A new white paper from the Greater Manchester Local Enterprise Partnership has been published to answer the big questions around the future of our cities, and their contributions to climate.
‘Material Gains: Building Better Cities for People and the Planet’ imagines Greater Manchester in 2038 – a city-region enabled by low carbon economic growth, aided by advanced materials and initiatives benefiting the Northern community with socio-economic benefits.
The futuristic vision includes the views of leading commentators from the fields of science, industry, and academia, including voices from The University of Manchester, MIDAS, Graphene@Manchester, and two businesses innovating in the region.
The paper explores topics and businesses innovating in green technologies, including:
- Vertical farming
- Graphene for lighter electric vehicles
- A solution to water scarcity in lesser developed countries
- Electric vehicle ‘SuperBattery’ with a 15-second charge time
In a foreword, Chair of the Greater Manchester Local Enterprise Partnership, Lou Cordwell, outlines the collective vision for a greener future as set out by the panellists:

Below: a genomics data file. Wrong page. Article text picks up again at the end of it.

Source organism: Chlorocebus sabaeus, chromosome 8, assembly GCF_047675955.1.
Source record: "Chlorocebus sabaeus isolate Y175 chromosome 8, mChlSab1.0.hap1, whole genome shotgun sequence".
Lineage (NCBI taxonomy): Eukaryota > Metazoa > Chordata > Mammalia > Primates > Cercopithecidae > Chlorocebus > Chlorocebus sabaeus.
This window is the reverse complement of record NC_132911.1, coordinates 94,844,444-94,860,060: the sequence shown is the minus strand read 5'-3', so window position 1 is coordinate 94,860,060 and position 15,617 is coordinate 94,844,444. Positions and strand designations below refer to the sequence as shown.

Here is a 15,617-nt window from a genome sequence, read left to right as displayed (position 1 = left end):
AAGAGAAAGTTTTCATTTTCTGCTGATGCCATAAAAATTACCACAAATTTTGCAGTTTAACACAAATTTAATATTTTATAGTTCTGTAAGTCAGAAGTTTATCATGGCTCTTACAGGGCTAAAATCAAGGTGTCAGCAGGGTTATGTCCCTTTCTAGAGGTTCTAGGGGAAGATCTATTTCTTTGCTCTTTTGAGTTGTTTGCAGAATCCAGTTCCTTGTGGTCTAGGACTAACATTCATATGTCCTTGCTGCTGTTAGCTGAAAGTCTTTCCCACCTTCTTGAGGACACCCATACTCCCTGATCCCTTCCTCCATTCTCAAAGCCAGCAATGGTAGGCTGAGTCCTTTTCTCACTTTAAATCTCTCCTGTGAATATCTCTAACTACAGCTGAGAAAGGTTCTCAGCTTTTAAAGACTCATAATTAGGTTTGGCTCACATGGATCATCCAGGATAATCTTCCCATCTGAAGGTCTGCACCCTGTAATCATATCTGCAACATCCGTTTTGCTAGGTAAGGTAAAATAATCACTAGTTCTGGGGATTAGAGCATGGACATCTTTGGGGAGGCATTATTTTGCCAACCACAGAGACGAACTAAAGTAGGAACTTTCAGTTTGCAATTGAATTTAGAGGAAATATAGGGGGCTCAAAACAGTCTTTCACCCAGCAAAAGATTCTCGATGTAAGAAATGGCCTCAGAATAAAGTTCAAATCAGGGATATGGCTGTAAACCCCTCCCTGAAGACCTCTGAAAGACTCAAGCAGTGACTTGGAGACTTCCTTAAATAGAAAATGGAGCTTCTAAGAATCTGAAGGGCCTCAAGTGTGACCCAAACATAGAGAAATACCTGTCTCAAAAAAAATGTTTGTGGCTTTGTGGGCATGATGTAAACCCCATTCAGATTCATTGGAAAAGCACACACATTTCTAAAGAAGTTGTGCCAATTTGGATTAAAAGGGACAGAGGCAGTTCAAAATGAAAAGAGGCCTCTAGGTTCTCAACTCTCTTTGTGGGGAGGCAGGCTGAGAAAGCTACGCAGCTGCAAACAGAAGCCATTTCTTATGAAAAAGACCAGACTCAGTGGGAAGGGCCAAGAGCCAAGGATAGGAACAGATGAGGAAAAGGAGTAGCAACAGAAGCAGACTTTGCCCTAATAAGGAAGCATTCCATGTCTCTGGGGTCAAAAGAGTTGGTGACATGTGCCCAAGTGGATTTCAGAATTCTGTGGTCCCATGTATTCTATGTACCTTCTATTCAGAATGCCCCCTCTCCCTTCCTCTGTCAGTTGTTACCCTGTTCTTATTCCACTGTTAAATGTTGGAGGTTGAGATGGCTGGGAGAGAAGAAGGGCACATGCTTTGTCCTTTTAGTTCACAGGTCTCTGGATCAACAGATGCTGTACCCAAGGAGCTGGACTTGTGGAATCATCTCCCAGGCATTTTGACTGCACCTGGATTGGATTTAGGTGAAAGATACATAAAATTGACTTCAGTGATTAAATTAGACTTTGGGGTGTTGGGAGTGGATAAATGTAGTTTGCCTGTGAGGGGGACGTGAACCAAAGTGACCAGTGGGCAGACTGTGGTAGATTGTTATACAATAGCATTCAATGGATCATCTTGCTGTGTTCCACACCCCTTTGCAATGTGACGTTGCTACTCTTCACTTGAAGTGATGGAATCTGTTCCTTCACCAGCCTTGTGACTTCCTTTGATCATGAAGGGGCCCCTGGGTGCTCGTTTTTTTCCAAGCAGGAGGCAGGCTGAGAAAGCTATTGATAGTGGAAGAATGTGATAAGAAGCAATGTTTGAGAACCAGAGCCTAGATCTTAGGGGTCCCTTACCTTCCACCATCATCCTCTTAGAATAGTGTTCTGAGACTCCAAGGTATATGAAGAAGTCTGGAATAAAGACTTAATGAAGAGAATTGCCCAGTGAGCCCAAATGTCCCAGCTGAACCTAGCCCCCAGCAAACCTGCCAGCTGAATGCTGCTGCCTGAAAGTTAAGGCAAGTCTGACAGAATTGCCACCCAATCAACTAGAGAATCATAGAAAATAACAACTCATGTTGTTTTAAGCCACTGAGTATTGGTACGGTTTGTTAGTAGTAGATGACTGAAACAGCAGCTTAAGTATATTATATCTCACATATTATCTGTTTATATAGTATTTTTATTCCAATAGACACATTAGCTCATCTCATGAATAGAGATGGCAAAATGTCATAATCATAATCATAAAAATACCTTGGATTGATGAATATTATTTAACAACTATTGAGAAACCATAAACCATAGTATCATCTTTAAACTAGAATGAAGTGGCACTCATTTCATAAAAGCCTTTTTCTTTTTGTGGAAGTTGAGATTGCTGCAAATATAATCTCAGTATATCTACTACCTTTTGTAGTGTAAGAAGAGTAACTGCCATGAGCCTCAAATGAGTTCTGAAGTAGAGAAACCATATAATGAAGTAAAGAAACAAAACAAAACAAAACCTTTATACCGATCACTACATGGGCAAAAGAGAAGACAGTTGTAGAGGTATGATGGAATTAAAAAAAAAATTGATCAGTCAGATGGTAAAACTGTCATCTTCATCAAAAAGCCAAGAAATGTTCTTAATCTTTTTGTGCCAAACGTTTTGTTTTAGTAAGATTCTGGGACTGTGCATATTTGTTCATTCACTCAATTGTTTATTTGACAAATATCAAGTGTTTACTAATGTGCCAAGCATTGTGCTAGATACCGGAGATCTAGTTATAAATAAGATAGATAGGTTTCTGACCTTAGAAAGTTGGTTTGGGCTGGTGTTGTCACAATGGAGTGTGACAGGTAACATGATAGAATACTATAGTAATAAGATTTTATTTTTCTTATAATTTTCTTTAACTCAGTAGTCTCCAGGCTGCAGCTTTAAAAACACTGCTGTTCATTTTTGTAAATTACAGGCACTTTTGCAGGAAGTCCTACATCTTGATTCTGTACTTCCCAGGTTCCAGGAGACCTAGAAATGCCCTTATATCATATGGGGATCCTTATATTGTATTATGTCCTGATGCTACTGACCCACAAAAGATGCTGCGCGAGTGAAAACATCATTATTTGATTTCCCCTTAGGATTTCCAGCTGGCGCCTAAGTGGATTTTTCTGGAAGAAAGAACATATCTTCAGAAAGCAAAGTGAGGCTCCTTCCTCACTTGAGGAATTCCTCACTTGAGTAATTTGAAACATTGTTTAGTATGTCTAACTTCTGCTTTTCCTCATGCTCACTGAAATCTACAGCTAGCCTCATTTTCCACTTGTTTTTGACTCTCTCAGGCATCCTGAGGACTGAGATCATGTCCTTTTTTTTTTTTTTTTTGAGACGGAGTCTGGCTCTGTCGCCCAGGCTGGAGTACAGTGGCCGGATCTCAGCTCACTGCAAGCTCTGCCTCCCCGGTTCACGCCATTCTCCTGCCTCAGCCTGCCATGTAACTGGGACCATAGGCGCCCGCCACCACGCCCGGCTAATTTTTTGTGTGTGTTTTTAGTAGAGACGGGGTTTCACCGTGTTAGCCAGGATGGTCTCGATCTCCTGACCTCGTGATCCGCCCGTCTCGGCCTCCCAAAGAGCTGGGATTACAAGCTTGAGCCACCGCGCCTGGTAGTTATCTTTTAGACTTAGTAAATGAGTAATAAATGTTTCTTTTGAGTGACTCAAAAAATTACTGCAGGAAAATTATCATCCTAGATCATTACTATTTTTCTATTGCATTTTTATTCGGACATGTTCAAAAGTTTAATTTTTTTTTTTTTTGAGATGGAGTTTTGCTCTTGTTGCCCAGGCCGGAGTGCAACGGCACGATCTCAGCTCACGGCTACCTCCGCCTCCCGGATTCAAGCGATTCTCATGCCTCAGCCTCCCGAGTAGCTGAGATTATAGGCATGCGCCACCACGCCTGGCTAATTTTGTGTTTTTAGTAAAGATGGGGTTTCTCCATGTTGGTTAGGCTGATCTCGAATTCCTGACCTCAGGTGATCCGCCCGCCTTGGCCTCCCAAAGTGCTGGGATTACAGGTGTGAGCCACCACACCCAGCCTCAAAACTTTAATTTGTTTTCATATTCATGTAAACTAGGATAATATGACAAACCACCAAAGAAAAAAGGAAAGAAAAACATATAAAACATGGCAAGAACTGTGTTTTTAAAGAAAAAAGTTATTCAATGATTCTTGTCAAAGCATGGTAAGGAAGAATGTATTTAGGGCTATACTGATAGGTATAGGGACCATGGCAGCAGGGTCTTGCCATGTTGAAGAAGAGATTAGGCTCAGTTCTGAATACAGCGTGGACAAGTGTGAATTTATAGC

“By 2038, they suggest a future of vertical urban farms; rainwater purification units utilising graphene membranes; road surfaces which defy potholes and charge the batteries in the driverless lightweight vehicles which pass along them.
“The air is clean, and people have vast array of career opportunities in innovative industries that have not yet been imagined. Transportation is net carbon neutral, integrated, affordable and efficient. The cityscape remains familiar but incredible new architectural structures are possible due to enhance building materials.”
The document captures some of the insight and intelligence provided by key thinkers and is intended to stimulate further conversation about Greater Manchester’s role in influencing the future for global cities, imagining a new future of skilled jobs and economic benefits.
The white paper includes a new illustration from Manchester illustrator Barney Ibbotson, detailing some of the changes we might see in the city region by 2038. It was produced in partnership with MIDAS, Greater Manchester inward investment agency, and Graphene@Manchester, part of The University of Manchester.
To read ‘Material Gains: Building Better Cities for People and the Planet’ in full, click here.